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John Copping

John Copping.—This unhappy man was minister near Bury St. Edmunds, a zealous puritan of the Brownist persuasion, and a most painful sufferer for nonconformity. In the year 1576, he was brought into trouble by the commis

• Biog. Britan. Toi. V'i1. Sup. p. 75.

+ Palmer's Noncon. Mem. Toi. i. p. 388.—Granger's Biog. Hist. vol. i. p. 163.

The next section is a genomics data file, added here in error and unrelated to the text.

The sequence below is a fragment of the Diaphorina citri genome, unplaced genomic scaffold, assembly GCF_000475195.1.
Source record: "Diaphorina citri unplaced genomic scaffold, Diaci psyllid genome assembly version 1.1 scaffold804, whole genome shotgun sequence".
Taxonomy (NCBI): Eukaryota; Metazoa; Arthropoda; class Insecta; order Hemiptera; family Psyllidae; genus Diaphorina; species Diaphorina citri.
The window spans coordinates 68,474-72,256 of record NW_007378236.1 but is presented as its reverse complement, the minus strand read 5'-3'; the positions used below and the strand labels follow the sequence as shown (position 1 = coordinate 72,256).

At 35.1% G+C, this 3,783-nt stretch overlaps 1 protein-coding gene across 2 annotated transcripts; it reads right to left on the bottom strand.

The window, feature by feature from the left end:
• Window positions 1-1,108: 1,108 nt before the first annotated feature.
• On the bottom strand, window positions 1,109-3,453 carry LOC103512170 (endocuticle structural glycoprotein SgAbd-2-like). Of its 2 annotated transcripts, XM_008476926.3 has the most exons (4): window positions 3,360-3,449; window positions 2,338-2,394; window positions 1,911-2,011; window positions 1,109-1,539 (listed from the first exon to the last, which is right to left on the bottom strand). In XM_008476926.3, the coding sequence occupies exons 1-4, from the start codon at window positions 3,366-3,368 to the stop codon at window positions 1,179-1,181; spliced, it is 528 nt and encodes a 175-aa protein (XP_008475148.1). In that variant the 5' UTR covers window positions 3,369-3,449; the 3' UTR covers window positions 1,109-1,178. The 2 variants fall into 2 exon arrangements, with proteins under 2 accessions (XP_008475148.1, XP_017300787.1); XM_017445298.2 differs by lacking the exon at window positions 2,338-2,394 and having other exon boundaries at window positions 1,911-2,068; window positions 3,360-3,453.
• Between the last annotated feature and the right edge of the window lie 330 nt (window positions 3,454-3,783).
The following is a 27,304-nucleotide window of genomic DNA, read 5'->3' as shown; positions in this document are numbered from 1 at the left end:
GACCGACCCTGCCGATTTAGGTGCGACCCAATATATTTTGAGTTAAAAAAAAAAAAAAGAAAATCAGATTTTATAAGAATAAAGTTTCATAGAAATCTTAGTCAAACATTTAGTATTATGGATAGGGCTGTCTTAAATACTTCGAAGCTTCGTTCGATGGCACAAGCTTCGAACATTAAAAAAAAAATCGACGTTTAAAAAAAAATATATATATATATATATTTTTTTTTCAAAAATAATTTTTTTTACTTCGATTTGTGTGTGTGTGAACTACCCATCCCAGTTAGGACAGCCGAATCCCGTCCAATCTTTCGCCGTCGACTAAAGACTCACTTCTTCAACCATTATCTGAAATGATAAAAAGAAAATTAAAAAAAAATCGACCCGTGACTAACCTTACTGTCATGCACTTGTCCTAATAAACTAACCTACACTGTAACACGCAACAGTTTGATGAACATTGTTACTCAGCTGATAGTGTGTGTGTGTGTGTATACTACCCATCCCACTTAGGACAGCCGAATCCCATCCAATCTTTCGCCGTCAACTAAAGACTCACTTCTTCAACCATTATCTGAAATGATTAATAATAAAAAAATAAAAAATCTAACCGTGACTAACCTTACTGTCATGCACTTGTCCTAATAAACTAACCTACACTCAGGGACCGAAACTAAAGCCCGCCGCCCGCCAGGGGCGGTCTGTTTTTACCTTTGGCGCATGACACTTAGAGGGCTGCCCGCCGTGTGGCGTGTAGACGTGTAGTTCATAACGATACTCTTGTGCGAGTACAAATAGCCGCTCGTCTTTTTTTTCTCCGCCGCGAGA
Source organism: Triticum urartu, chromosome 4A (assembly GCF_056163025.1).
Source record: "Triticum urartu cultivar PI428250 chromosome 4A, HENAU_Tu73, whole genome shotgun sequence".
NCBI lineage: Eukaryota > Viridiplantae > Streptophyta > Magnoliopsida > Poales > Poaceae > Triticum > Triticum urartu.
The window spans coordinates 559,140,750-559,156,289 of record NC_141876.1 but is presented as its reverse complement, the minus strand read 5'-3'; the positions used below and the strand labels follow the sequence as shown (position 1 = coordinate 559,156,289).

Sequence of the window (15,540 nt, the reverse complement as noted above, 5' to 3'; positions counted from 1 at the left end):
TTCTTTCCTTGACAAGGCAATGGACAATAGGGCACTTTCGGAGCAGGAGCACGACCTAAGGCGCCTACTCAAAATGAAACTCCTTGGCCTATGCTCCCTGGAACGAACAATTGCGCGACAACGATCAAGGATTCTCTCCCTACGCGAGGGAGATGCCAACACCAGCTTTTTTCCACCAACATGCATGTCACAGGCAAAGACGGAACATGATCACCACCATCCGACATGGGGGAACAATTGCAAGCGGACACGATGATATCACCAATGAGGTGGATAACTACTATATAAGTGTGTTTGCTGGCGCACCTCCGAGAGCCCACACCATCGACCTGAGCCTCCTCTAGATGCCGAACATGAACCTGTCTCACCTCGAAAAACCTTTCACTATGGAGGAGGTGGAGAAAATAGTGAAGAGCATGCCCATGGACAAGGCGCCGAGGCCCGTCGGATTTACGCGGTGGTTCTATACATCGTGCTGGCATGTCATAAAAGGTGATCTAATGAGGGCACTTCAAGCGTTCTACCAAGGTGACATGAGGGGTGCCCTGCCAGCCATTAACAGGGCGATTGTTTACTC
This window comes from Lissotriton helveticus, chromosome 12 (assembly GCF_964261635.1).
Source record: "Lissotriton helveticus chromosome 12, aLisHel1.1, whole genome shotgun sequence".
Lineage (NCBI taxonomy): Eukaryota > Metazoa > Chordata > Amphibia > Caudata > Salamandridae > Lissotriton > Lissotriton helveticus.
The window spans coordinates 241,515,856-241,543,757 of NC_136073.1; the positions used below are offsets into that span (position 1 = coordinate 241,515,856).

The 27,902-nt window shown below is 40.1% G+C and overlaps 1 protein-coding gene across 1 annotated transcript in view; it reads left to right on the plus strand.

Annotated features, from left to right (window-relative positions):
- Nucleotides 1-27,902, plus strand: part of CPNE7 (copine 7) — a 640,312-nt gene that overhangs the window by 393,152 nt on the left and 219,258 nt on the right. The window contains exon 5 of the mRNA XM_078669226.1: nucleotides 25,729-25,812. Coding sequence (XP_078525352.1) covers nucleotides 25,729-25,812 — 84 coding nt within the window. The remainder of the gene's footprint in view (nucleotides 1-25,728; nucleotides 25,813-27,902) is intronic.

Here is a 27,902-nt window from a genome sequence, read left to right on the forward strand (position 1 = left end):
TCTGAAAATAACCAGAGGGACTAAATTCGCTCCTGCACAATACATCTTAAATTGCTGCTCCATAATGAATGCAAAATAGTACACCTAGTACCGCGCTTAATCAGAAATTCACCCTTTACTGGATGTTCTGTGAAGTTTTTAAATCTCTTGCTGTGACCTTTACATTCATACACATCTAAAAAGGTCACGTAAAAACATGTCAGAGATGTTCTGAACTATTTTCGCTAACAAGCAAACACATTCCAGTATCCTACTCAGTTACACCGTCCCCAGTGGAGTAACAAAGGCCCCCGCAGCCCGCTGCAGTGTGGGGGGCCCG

sary of the Bishop of Norwich, and committed to prison at Bury. He is said to have maintained the following opinions: " That unpreaching ministers were dumb dogs.— 'lbat whoever keeps saints' days, is an idolater.—-That the queen, who had sworn to keep God's law, and set forth God's glory, as appointed in the scriptures, and did not perform it, was perjured." And it is added, that for the space of six months, he had refused to have his own child baptized; "because," he said, "none should baptize his child who did not preach;" and that when it was baptized, he would have neither godfathers nor godmothers. These were the great crimes alleged against him! Mr. Copping having for these offences remained in prison two years, and still refusing to conform; December 1, 1578, heunderwent an examination before Justice Andrews, when the above false and malicious opinions, as they are called, were proved against him.* The good man continuing steadfast to his principles, and still refusing to sacrifice a good conscience on the altar of conformity, was sent back to prison, where he remained nearly five years longer. What shocking barbarity was this! Here Mr. Elias Tbacker, another Brownist minister, was his fellow prisoner. The two prisoners having suffered this long and painful confinement, were indicted, tried, and condemned for spreading certain books, said to be seditiously penned by Robert Brown against the Book of Common Prayer. The sedition charged upon Brown's book, was, that it subverted the constitution of the established church, and acknowledged her majesty's supremacy only in civil matters, not in* matters ecclesiastical. The judges took hold of this to aggravate their offence to the queen, after they had passed sentence upon them, on the statute of 23 Eliz. against seditious libels, and for refusing the oath of supremacy. Having received the sentence of death, they were both hanged at Bury, in the month of June, 1583. Such, indeed, was the resentment, and even the madness, of the persecutors of these two servants of Christ, that, previous to their death, all Brown's books that could be found, were collected together, and burnt before their eyes. + Under all these barbarities, the two champions for nonconformity continued immoveable to the last, and died sound in the faith, and of holy and unblemished lives. But, to hang men for spreading a book written against the church only, appeared extremely hard, especially at the very time when Brown himself was pardoned and set at liberty.

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